Rivera responded that he was a private process server, and his job requires him to serve legal documents such as subpoenas and evictions. He noted that his job did not require him to know why the individuals were being served, and he did not know why they were being served.

         Around 2:10 p.m., another police car arrived with two additional officers. Rivera alleges that “[o]ne of the newly arrived young, Hispanic officers approached [the vehicle] and ordered him out of the [car].” Rivera exited his car and was ordered to walk to the back of his car. The Officer asked Rivera whether he carried a gun and Rivera said no. The Officer then received Rivera's driver's license, badge, PERC card, and papers from Officer Kane. The Officer walked away while talking on a cell phone as he examined Rivera's documents. The Officer returned and asked Rivera what he was doing there. Rivera repeated the answers he gave to the other officers. The Officer put Rivera's badge in his pocket, handed the other documents back to Officer Kane, and left to investigate Rivera.

         Rivera then alleges that Officer Ramirez arrested him. Rivera was not given a reason for his arrest and was not Mirandized. Officer Kane handcuffed Rivera and took him to the squad car for transportation back to the Cicero Police station. As they were leaving, Rivera alleges he saw Ramirez search his car.

         At the Police Station, Rivera was processed for his fingerprints and mugshot. Rivera alleges that the processing officer was rough and insulted him by calling him “stupid.” After processing Rivera, the processing officer “tightly cuffed [his] left hand, pressing into [his] bone.” Rivera was next transported to a single cell. He alleges that he was pushed into the cell and had to place his hands on the window to be uncuffed. The transporting officer pulled on Rivera's arms and roughly removed the handcuffs. Rivera allegedly “saw Officer Galvin shaking his head” when he was in the cell. Rivera further alleges that Officer Rodriguez told him he would be “investigated in an hour, not too late but soon.” According to Rivera, “the air conditioning in the cell caused the temperature to be freezing.” When Rivera asked the officers to lower the air conditioning or place him in a warmer cell, they refused. After this interaction, Rivera alleges that the cell became even colder. Rivera asked for a lawyer but was denied and told that he needed to be processed first. As time passed, Rivera alleges that the cell remained freezing, and he “fell to the floor trembling.” Rivera further alleges that the officers walked by and did nothing.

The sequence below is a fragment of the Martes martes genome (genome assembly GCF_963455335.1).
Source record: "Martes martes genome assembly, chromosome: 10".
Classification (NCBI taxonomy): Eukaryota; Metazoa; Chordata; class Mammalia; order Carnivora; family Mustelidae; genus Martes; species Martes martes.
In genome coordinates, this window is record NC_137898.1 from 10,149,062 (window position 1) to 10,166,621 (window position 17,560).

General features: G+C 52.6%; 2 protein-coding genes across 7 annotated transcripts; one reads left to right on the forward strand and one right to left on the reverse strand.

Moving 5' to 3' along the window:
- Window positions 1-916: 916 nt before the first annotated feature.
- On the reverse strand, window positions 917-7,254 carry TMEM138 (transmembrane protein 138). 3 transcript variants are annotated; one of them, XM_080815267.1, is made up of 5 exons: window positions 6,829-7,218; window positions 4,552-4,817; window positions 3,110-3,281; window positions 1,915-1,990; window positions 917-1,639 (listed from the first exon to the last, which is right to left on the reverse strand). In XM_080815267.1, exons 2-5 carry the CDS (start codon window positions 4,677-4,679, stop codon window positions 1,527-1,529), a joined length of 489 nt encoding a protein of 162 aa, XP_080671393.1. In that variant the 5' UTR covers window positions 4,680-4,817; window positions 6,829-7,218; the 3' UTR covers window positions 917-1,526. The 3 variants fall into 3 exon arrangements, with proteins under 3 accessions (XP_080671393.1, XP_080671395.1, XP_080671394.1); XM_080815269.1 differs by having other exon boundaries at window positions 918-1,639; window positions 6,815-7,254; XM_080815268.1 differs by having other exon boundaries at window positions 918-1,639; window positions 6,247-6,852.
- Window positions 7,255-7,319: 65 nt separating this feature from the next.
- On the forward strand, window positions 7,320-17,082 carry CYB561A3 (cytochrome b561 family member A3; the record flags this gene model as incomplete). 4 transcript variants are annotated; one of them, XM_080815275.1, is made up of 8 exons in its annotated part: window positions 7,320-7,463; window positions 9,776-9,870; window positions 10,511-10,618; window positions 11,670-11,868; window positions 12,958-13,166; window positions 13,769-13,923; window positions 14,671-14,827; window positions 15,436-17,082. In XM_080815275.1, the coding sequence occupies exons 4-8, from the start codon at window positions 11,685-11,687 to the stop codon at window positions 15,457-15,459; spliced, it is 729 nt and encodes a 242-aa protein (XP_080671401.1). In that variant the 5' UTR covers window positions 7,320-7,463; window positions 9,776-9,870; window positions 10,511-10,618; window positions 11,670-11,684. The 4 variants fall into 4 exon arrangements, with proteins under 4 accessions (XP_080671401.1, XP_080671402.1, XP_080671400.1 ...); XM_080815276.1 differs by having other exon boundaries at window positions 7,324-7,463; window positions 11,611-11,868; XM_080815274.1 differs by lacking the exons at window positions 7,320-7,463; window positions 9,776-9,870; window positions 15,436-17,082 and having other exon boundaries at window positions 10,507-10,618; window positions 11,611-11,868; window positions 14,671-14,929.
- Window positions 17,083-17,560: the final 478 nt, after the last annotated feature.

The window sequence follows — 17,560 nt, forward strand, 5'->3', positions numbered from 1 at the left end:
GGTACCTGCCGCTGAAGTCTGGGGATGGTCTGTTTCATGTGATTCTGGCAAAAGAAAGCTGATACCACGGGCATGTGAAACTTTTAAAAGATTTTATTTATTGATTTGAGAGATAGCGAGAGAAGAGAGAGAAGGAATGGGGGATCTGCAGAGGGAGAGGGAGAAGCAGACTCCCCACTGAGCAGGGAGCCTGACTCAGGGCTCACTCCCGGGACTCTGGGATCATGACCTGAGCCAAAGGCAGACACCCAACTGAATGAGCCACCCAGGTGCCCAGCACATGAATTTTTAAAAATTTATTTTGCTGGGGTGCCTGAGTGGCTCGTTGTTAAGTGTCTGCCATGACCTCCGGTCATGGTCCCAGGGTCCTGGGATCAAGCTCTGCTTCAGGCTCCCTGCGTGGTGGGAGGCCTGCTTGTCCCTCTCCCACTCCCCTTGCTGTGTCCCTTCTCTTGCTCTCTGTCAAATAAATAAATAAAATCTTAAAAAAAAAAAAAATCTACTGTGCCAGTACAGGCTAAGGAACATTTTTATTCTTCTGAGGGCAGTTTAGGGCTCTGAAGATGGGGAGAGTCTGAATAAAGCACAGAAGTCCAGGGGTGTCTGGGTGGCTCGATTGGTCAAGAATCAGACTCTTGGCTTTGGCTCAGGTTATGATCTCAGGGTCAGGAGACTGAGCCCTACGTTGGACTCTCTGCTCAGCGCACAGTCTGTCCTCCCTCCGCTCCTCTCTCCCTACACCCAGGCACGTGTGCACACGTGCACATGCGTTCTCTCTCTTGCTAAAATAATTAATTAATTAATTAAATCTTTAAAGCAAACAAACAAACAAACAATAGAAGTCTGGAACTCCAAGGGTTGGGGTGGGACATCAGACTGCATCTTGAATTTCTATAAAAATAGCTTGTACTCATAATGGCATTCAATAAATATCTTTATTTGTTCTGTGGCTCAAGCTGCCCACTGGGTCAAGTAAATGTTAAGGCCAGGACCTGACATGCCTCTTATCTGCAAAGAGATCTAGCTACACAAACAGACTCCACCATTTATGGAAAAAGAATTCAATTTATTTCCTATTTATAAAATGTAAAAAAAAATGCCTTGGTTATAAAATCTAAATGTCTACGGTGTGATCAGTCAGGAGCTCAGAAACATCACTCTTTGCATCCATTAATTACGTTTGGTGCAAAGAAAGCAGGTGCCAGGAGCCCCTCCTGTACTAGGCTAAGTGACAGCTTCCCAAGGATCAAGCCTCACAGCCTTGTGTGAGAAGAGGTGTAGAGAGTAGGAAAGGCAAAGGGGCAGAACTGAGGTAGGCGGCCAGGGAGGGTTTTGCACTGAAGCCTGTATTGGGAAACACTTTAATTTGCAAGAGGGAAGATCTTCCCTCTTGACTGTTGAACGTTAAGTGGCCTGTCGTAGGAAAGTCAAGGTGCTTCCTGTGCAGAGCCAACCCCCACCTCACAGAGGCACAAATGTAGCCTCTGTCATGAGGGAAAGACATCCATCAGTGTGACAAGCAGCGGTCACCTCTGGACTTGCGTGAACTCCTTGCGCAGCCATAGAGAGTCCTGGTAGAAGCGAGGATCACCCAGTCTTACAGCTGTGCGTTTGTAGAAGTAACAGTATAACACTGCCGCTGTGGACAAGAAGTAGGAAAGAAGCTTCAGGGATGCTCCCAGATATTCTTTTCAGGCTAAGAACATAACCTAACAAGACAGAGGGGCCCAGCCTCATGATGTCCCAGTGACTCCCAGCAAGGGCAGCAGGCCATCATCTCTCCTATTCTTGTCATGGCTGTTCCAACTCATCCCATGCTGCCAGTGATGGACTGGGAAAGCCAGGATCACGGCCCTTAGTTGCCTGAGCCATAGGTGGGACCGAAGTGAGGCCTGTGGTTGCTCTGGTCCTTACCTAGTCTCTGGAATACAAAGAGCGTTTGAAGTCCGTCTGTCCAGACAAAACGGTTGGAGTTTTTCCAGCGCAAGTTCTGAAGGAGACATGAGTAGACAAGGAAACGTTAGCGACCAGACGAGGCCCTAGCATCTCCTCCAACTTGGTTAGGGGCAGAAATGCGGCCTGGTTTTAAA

On June 8, 2018, at approximately 1:35 a.m., Rivera alleges he was taken to an interrogation room and that two officers, including Officer Ramirez, laughed at him as he was being removed from the cell. In the interrogation room, Rivera was provided with his Miranda Rights on a piece of paper. He was told to read and sign. Rivera asked for an attorney again and was denied.[1]

         Rivera then asked why he was being held, and the officers informed him that he was being charged with theft. They told him that there was a video of him stealing a package from one of the addresses where he tried to serve Dominick. Rivera asked to see the video but was instead shown two still photographs of a house. After Rivera challenged the officers as to whether they had proof of him stealing, they threatened him with felony charges for not being a Cook County process server and stealing. They told him that they will get a search warrant for his house and that they will argue the stolen items were already sold if they did not find them at his house.